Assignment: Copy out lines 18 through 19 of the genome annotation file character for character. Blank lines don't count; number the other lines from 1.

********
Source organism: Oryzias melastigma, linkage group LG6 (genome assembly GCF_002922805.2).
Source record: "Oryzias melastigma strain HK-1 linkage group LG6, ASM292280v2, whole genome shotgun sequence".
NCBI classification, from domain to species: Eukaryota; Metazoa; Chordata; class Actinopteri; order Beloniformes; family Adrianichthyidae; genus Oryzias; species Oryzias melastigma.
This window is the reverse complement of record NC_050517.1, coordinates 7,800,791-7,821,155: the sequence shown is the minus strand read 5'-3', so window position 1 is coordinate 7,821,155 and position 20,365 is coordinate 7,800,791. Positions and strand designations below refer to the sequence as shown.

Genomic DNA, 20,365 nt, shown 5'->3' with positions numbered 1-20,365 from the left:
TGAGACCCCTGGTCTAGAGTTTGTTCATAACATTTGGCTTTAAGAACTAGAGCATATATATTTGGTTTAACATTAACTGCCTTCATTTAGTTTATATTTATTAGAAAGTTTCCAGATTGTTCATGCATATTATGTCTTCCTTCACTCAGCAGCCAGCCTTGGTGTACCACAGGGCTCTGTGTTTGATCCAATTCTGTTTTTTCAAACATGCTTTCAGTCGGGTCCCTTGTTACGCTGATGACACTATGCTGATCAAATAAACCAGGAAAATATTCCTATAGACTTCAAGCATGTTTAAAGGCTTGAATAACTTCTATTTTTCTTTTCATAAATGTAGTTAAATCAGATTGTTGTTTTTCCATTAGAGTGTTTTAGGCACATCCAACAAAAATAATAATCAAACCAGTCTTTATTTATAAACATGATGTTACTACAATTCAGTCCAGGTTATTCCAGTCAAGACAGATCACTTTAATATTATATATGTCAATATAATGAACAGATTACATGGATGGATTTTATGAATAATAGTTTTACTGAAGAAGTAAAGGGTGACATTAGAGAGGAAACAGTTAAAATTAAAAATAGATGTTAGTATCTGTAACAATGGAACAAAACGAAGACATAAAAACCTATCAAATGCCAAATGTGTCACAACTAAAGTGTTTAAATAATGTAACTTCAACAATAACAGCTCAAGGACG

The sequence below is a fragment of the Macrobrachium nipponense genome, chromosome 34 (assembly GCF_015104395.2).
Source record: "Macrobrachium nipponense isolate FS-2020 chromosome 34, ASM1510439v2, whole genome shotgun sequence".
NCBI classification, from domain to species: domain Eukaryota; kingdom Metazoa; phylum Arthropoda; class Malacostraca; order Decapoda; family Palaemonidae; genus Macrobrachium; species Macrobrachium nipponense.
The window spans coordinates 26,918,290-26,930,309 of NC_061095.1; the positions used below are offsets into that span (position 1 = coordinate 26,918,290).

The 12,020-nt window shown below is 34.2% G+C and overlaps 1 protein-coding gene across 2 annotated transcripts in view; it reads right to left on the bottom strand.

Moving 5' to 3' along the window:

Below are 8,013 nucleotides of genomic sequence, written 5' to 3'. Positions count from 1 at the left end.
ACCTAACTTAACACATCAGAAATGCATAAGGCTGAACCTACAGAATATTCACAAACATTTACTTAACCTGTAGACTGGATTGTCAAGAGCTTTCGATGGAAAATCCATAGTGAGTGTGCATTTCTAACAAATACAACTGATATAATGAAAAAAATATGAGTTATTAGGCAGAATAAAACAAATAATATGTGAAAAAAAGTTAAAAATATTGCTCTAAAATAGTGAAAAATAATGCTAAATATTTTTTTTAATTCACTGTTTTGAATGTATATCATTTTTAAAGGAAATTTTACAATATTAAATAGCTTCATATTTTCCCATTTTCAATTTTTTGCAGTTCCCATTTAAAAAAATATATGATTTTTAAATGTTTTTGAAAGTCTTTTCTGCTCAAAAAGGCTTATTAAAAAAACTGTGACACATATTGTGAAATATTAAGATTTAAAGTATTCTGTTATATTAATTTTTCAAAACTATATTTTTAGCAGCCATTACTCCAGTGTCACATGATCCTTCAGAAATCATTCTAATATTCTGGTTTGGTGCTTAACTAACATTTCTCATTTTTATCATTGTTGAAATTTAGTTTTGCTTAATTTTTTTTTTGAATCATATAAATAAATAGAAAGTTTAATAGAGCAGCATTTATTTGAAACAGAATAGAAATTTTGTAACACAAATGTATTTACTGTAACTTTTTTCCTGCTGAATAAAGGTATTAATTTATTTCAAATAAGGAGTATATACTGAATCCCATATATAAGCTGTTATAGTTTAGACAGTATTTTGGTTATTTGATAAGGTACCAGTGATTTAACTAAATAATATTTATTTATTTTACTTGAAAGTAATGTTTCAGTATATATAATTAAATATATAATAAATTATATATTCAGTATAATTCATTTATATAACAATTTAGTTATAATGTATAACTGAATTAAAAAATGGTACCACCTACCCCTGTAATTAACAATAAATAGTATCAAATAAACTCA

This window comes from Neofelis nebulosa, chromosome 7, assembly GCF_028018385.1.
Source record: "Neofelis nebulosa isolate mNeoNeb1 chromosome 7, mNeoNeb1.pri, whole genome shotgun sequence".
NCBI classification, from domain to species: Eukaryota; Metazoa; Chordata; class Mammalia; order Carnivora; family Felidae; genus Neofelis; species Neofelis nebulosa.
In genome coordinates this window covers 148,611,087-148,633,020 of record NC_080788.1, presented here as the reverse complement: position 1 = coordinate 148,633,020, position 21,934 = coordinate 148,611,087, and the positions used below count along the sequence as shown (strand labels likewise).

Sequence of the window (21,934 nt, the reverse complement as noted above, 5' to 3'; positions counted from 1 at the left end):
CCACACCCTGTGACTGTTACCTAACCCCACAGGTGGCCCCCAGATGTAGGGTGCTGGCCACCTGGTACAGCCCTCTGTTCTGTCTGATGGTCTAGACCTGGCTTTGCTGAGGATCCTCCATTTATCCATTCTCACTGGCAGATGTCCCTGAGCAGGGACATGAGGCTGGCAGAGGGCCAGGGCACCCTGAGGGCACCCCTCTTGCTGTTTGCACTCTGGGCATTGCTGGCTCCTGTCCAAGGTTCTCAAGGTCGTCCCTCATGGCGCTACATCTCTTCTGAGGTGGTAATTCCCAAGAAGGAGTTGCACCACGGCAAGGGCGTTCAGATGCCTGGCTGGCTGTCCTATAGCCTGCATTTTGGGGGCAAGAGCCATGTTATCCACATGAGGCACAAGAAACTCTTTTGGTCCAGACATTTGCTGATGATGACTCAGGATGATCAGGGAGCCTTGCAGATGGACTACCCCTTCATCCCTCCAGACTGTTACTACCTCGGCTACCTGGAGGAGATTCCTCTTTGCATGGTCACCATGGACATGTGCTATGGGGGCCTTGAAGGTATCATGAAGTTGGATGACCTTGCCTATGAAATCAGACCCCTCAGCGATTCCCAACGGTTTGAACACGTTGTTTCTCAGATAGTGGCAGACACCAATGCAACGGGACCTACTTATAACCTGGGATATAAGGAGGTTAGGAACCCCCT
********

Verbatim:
In genome coordinates this window covers 148,611,087-148,633,020 of record NC_080788.1, presented here as the reverse complement: position 1 = coordinate 148,633,020, position 21,934 = coordinate 148,611,087, and the positions used below count along the sequence as shown (strand labels likewise).

Sequence of the window (21,934 nt, the reverse complement as noted above, 5' to 3'; positions counted from 1 at the left end):